Are para-church organizations Biblical? Should we support them?

Discussion in 'Ecclesiology' started by Tim, Aug 5, 2008.

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  1. Tim

    Tim Puritan Board Graduate

    I have been thinking about ministries such as Bible studies or missions being conducted outside the auspices of the local church or presbytery (which is also the church). Shouldn't all ministry fall under the structure of a church (people) that is presented in the Bible?

    I wonder whether para-church organizations are Biblical because there isn't the proper form of organization (such as elders and deacons) or function (preaching, singing, prayer, communion, reading of scripture - see Acts 2:42). As such, it seems that para-church organizations are a "church" that is done in the wrong way and/or without a complete practice.

    One time I taught a Bible study on my own, but I was not supervised (nor "called")- I could have been teaching anything!

    The only caveat I have with this is when I consider some groups such as Answers in Genesis or a financial ministry. They minister in their respective areas with a depth that no individual pastor could realistically achieve. Or could he?

    Shouldn't everything be a part of a church body that is organized and operates according to the Biblical model? Isn't there only one ministry model (presbyterian vs. congregational government debates aside)?
     
  2. Backwoods Presbyterian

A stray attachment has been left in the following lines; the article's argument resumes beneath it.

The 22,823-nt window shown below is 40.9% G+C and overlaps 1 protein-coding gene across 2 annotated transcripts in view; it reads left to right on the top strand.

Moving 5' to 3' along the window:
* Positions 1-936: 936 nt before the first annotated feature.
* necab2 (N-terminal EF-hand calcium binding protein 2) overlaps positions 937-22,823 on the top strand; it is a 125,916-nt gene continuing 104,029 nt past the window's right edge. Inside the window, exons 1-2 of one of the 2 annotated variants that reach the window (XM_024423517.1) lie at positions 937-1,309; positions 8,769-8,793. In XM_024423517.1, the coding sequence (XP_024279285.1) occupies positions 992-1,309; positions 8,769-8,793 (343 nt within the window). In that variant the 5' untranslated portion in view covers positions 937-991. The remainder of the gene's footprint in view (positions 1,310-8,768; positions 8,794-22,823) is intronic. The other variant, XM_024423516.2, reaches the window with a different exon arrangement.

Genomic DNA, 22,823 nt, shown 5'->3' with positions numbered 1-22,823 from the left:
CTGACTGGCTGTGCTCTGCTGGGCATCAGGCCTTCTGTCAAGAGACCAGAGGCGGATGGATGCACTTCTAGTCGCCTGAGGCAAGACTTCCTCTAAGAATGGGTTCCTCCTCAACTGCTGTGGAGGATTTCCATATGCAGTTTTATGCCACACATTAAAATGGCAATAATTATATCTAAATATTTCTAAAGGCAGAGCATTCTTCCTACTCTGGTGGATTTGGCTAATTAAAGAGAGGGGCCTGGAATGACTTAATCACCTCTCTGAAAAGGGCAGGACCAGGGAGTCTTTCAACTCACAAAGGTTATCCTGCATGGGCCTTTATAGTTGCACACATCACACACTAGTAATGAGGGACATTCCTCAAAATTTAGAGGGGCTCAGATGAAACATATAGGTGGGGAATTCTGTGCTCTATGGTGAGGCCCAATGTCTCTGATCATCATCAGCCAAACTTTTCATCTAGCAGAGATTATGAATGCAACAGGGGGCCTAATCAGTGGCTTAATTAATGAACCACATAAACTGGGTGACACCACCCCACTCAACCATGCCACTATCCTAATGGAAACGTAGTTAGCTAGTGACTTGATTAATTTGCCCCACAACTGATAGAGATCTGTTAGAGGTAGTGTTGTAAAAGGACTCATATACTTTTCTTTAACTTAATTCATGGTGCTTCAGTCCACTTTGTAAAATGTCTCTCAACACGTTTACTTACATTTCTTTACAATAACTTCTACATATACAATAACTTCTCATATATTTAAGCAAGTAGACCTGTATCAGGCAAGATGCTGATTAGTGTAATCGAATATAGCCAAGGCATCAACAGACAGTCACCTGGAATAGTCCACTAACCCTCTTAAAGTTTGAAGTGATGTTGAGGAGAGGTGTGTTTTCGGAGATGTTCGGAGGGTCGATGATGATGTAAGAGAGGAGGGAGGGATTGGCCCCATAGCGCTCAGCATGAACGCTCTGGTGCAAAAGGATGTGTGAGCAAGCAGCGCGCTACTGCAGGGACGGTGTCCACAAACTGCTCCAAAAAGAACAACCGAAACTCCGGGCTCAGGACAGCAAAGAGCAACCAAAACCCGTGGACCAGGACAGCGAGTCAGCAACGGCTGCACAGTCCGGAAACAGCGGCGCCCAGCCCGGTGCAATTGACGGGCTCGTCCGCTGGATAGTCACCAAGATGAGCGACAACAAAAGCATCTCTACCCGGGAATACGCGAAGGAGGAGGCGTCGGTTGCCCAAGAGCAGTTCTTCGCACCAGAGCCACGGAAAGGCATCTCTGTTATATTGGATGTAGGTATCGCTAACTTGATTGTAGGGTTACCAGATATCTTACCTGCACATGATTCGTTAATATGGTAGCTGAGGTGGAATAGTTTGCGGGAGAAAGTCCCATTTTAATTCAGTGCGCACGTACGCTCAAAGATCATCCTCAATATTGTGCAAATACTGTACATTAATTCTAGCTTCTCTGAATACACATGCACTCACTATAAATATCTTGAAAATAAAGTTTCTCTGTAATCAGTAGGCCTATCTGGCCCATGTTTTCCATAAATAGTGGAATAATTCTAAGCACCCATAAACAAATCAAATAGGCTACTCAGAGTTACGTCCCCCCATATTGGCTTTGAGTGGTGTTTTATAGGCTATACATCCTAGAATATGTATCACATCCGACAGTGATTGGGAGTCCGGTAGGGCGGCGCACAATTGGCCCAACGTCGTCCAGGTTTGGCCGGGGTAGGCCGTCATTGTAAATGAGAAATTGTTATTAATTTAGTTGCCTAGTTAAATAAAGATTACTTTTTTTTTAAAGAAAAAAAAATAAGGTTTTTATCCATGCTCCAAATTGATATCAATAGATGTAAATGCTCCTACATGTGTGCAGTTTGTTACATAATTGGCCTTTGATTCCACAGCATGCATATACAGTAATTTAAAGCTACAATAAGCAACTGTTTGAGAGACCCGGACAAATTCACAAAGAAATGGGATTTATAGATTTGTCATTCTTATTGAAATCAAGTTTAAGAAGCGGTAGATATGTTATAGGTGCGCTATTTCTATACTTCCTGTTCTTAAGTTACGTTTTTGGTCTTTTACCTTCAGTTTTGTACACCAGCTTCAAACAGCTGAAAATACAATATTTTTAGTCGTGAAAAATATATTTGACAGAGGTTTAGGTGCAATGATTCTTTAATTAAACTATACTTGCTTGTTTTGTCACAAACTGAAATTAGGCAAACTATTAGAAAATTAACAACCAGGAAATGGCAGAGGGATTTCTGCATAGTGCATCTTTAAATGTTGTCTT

Backwoods Presbyterian Puritanboard Amanuensis

    I think you are right in differentiating between "parachurch" organizations and organizations that serve an apologetic function.
     
  3. Tim

    Tim Puritan Board Graduate

    Yes, thanks for making this point.

    But does this apologetic function represent a need that Christians should have filled? If it is a need, then why should it not occur under the authority of the Church (capital C)? That would suggest that the Church is not adequate to feed Christians all the food that they require.

    Or is it that these organizations exist because the Church is not doing its job (in those areas)?

    Just some further questions...
     
  4. Backwoods Presbyterian

    Backwoods Presbyterian Puritanboard Amanuensis

    Well as far as AIG is concerned the seminaries have dropped the ball in this regard so there function is quite seriously needed. However it would be nice to have them under the eye of a Church. Anything that operates outside the jurisdiction of a body of believers is accountable to no one but itself, which is a problem in my opinion. Especially if we actually believe in Presbyterianism.
     
  5. Tim

    Tim Puritan Board Graduate

    Yes, I really would have to agree. And I think that Answers in Genesis is a great organization - I love the teaching of Ken Ham et al. I think that the Greenville Presbyterian seminary continues to stand for 6-day creation, though. But they may be the only ones (open to correction).
     
    Last edited: Aug 5, 2008
  6. Casey

    Casey Puritan Board Junior

    I believe this is a big part of the answer. The word "ministry" is being used to cover a wide range of good works today. Perhaps the use of the word in this way comes from a certain understanding of Ephesians 4:11-12, but of course there are two ways of exegeting the passage.